Race Against The Machine – Book Review

Screen Shot 2014-09-08 at 12.27.25 PMEver since the dawn of Industrial Revolution, humanity has faced an increasing threat of competition from machines and other technological innovations. These threats have on multiple occasions seemed quite overwhelming, and poised to completely destroy the human society. At other times technology was perceived more of an ally to human flourishing, and an overwhelming force for good. Right now both of those perceptions have very strong and persuasive proponents, as “The Rave Against The Machine” quite eloquently argues.

The premise of this book is that the current technological revolution, the one that started with the dawn of computer era, is one of the main factors in keeping the job markets down. The technology is permanently altering most professions, and this trend has many far-reaching consequences that most observers are not fully recognizing. The book provides several interesting examples form the recent technological success stories to bolster its arguments or to illustrate some of its main points. One of the most crucial insights in the books comes form the game of chess. In 1997 a computer for the first time beat the reigning human chess champion. Many observers have deemed this as the turning point for the game of chess. However, the interest in human chess has not declined in the subsequent years. Furthermore, the best chess players today are not computers; the best players, rather, are computer-assisted humans. (Or human-assisted computers, depending on your perspective.) The combination of human-level insight and intuition with the computer’s raw computational power seems to be the most effective way of playing the game of chess. The authors extrapolate from this insight into the realm of most other endeavors and works: the future, according to them, belongs to those of us who will be able to adopt the best to working in collaboration with machines. The race against the machine would ideal become the race with the machine.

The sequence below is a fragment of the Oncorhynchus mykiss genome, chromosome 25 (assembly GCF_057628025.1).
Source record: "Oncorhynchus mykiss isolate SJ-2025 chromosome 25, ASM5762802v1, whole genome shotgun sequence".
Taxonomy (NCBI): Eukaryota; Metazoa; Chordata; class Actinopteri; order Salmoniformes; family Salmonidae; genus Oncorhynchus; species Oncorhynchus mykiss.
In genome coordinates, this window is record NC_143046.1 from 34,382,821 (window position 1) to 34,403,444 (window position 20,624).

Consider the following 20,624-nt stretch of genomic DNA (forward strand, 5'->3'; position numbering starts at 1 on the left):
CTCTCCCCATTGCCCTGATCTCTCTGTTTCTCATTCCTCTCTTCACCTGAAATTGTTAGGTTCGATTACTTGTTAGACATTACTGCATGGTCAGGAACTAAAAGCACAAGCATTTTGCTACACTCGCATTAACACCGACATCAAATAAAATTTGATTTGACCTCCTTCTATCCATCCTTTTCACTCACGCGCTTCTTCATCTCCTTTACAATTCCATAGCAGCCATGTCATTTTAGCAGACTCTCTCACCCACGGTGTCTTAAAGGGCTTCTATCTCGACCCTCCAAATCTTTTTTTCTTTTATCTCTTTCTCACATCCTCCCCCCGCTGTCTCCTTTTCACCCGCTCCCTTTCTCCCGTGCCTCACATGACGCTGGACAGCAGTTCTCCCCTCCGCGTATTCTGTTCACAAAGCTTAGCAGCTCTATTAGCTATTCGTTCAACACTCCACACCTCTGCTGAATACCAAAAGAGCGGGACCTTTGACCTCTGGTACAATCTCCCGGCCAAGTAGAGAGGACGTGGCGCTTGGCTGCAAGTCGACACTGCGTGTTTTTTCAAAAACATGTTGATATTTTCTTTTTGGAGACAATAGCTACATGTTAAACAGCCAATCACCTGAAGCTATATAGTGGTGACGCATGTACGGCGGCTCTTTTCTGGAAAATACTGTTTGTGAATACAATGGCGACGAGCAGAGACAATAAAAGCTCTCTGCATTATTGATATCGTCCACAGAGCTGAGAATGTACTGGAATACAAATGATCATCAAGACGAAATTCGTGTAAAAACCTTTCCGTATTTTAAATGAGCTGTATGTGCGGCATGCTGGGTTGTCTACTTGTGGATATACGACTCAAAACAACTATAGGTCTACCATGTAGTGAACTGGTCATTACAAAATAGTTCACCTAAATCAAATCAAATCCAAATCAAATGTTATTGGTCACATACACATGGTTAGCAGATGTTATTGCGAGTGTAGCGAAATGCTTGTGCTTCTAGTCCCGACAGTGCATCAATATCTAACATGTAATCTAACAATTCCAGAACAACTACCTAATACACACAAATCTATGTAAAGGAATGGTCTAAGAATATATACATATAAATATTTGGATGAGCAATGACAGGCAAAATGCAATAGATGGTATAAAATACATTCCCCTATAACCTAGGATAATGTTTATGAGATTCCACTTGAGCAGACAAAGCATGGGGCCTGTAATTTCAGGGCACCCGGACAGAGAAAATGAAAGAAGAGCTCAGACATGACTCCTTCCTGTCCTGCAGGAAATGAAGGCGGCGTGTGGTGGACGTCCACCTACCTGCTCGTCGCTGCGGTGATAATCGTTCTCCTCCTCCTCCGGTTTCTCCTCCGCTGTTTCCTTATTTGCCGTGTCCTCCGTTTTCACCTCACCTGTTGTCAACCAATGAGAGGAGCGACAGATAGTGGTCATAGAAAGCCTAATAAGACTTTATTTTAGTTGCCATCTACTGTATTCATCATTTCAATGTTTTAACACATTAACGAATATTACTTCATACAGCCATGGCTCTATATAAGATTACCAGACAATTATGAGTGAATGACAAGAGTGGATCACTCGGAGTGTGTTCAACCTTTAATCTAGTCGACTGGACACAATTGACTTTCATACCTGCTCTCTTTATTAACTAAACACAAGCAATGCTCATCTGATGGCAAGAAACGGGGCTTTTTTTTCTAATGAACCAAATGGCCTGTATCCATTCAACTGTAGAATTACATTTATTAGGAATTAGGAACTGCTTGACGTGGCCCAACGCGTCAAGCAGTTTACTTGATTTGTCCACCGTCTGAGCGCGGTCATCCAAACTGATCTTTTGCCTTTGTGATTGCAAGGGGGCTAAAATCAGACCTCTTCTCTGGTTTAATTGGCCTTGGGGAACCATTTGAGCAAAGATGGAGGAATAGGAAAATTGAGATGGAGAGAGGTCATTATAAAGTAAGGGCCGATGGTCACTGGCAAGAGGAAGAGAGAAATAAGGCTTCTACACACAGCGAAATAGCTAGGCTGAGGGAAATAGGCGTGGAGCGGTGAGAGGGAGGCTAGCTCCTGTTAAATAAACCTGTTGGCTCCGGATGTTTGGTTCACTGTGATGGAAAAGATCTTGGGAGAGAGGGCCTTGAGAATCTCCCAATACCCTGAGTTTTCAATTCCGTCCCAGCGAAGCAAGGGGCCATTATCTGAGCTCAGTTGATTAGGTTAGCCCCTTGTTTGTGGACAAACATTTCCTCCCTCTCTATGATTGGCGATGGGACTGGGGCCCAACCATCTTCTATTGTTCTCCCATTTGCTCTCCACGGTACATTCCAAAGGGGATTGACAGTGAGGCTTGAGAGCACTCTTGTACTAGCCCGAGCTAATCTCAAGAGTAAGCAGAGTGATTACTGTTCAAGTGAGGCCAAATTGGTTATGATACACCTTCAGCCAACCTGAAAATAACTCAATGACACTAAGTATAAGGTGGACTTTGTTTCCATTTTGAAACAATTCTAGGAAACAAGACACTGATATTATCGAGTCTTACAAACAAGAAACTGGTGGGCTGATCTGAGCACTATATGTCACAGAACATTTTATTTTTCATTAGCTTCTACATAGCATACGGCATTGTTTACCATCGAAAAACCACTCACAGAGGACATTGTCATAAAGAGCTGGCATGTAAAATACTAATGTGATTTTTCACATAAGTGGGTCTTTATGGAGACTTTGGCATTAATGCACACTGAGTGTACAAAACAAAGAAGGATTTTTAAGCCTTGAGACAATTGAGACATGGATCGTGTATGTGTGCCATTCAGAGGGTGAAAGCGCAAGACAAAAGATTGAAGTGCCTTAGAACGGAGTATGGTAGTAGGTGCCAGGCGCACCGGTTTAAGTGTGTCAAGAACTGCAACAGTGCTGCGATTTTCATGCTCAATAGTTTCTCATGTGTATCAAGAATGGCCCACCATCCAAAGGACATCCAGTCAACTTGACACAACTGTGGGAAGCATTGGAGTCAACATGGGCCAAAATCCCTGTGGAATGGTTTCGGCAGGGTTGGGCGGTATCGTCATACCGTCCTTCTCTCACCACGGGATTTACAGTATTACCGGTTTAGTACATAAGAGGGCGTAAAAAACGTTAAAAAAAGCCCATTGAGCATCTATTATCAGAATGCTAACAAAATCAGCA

The book is overall very interesting and well written, but unfortunately like most books that rely on the most recent tech advances it feels a bit dated in many parts. The book is also written with a journalistic bent, which makes for an accessible read but it leaves something to be desired when it comes to the depth of its analysis. For me this is particularly noticeable in the chapter that offers some advice on how to handle the current and the upcoming technological disruptions. Most of that advice seems very reasonable, many of the points that the authors emphasize I strongly agree with, but in the end I am not convinced that I can have any strong degree of confidence in any of what is proposed. Is the list they offer exhaustive? Is there anything big that has been left out? Could there be another major shift in the upcoming years that could make all of those pieces of advice moot? These are just some of the questions that I was left with after finishing the book. I still greatly enjoyed reading it, but I leave with a sense that I still have to take everything that was written in it with a pretty big grain of salt.


Bojan Tunguz

Bojan Tunguz was born in Bosnia and Herzegovina, which he and his family fled during the civil war for the neighboring Croatia. Over the past two decades he has studied, lived and worked in the United States. He is a theoretical physicist with degrees from Stanford and University of Illinois. Tunguz has taught physics at several prominent liberal arts colleges and has been writing about physics, science and technology for more than a decade. He also has a wide spectrum of interests, and reads and writes about current events, society, culture, religion and politics. Over the years he has reviewed many of the books that he has read, and posted his reviews on various online outlets. In 2011 he had become a top 10 reviewer on Amazon.com, where he continues to be very active. Aside from reading and writing, Tunguz enjoys traveling, digital photography, hiking, and fitness. He resides with his wife in Indiana. You can follow my review updates on the following pages as well: Facebook: http://www.facebook.com/tunguzreview Twitter: http://www.twitter.com/tunguzreviews Google+: https://plus.google.com/u/0/104312842297641697463/posts

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